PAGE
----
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Toe Fracture


  • Fracture of the proximal, middle, or distal phalanx:
    • The hallux, or great toe, has 2 phalanges.
    • The 2nd, 5th toes each have 3 phalanges.
  • Most common fracture of the forefoot
  • Hallucal or proximal phalanx fractures are seen with stubbing injuries, whereas distal phalanx fractures are seen in crush-type injuries.
Pediatric Considerations
  • Often Salter-Harris injury of phalangeal growth plate
  • Often a benign injury with good prognosis
  • In rare cases of severe displacement or angulation, operative reduction may be indicated.
General Prevention
Protective shoe wear, such as steel-toed shoes, should be worn as appropriate.
Incidence is 140 per 100,000 population per year, and the Male:Female ratio is 1:6.
Risk Factors
  • Heavy construction work
  • Improper protective foot wear or walking barefoot
  • Ambulating at night in the dark without proper footwear
  • The mechanism of injury is usually in the form of direct trauma (a stubbing or crushing injury).
  • The lesser toes are subject to abduction injuries such as the night walker fracture.
Signs and Symptoms
  • Pain
  • Swelling
  • Ecchymosis
  • Painful weightbearing
  • Difficult ROM ambulation
  • Difficulty with donning shoe wear
Physical Exam
  • Tenderness to palpation
  • Swelling and ecchymosis
  • Limited ROM
  • Angulation or deformity
  • Subungual hematoma with crush injury of toe
AP, lateral, and oblique radiographs of the toe (not foot) identify the fracture and help dictate necessary treatment.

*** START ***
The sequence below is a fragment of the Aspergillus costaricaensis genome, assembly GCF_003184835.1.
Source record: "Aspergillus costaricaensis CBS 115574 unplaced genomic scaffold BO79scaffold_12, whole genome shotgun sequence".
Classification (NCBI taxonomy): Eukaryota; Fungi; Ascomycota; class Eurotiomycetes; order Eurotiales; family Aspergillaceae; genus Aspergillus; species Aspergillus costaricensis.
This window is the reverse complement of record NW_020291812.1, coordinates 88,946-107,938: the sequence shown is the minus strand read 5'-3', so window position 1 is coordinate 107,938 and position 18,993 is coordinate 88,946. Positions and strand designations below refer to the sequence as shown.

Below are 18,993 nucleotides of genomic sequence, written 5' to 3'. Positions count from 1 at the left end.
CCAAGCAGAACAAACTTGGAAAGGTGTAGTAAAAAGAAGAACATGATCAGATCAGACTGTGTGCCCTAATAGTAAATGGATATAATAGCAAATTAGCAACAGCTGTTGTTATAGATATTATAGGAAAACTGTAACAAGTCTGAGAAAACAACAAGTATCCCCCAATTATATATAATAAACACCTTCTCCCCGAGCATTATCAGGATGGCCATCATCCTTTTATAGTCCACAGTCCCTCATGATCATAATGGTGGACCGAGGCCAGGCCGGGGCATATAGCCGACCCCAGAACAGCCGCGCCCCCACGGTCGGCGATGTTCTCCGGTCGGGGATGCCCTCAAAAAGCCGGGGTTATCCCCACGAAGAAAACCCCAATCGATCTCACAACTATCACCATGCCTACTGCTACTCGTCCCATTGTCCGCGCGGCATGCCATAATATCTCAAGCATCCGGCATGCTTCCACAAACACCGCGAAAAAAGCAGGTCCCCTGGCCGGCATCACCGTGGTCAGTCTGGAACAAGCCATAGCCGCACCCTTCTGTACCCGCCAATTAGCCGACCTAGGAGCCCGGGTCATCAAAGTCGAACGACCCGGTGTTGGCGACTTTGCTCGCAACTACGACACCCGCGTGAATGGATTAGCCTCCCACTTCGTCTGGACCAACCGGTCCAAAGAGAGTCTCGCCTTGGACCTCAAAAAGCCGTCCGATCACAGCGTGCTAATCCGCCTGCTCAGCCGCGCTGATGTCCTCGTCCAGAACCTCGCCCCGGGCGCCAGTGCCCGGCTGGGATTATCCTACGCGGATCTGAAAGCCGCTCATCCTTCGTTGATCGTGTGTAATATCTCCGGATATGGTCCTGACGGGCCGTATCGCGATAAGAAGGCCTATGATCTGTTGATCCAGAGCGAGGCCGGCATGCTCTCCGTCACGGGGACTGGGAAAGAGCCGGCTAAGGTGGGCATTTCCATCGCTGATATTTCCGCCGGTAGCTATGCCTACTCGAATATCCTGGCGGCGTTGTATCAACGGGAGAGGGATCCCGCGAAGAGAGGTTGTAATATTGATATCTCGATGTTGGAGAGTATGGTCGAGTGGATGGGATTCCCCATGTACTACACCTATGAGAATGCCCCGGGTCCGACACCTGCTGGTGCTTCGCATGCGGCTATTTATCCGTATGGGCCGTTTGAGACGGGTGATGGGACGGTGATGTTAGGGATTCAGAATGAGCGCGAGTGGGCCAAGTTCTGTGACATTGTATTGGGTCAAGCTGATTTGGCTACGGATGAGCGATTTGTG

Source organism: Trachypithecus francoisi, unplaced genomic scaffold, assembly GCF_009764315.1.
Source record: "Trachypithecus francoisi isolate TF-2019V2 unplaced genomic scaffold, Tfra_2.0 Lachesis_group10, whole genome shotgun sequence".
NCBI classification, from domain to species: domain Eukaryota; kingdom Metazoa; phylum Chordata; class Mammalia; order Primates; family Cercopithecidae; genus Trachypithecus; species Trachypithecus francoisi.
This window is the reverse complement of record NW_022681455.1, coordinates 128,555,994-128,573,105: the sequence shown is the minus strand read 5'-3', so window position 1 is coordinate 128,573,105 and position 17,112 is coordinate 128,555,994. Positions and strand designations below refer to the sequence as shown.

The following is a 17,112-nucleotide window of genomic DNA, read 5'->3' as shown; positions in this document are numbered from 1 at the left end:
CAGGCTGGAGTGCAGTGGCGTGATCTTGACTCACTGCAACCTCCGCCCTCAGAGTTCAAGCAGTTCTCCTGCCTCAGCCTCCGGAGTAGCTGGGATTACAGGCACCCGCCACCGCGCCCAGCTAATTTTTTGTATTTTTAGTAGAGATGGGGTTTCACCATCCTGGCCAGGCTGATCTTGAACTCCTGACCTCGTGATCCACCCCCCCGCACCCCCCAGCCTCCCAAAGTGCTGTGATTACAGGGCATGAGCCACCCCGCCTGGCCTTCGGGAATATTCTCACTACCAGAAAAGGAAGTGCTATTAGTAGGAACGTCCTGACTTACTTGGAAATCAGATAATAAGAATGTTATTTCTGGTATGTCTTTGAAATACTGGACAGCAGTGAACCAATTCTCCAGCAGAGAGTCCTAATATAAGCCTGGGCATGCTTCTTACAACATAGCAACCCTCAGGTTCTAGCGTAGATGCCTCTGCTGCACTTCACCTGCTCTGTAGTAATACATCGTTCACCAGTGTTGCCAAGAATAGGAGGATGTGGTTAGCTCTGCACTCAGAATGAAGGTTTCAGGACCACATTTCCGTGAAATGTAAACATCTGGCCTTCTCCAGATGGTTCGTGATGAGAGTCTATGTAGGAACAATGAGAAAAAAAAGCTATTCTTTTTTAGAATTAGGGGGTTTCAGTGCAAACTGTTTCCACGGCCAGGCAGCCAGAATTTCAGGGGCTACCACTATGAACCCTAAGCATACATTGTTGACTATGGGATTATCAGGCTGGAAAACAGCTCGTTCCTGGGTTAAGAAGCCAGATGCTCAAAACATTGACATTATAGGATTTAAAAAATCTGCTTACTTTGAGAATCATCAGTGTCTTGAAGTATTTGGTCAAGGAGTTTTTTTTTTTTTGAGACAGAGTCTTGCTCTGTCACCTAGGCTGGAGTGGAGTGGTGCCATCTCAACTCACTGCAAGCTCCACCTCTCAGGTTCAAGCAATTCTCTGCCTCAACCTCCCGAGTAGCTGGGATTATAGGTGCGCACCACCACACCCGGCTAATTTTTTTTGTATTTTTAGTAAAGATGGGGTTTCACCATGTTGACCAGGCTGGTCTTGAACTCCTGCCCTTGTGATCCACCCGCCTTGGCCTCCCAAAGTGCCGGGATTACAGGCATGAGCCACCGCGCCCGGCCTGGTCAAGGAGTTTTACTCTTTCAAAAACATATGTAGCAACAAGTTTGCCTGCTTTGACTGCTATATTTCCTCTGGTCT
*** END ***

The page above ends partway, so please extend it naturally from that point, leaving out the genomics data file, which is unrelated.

Differential Diagnosis
  • Contusion
  • DIP joint sprain
  • PIP joint sprain
  • Joint dislocation
General Measures
  • Closed, nondisplaced fractures:
    • Buddy taping immobilization and a rigid-soled shoe for help with ambulation/protection
    • Rest, cryotherapy, and elevation acutely
  • Displaced fractures or dislocated toes:
    • Reduction and appropriate splinting before referral to an orthopaedic surgeon
  • Subungual hematomas can be decompressed with hot sterile needle or electrocautery.
  • Buddy taping and weightbearing as tolerated in protective or hard-soled shoe
    • Children: 3-4 weeks usually is sufficient.
    • Adults: 4-6 weeks may be necessary.
  • Swelling of toe and difficulty with tight-fitting shoe wear may last 2-3 months after fracture.
Special Therapy
Physical Therapy
Not generally applicable or necessary
  • NSAIDs
  • Analgesics

  • Open fractures should be brided and irrigated thoroughly in addition to antibiotic treatment for prevention of osteomyelitis.
  • Open reduction and internal fixation is recommended for displaced, angulated, and intra-articular fractures.
    • In the hallux, screws, pins, and plating may be used.
    • In the lesser toes, Kirschner wires or miniscrews may be appropriate.
The prognosis is good.
  • Malunion
  • Nonunion
  • Infection/osteomyelitis
  • Nail bed deformity
Patient Monitoring
Serial radiographs are obtained.
826.0 Fracture of the phalanx
Patient Teaching
  • Patients should be told to protect the injured foot with a rigid-soled shoe.
  • Pain and swelling should be expected to last several weeks to months after successful fracture healing.
Typically, weightbearing as tolerated in hard-soled surgical postoperative shoe
Q: What are 2 common mechanisms of injury producing toe fractures?
A: Jamming/stubbing trauma and crush injury.
Q: What types of toe fractures typically require surgical treatment?
A: Open fractures require débridement, whereas displaced, angulated, or intra-articular fractures should be reduced and stabilized.

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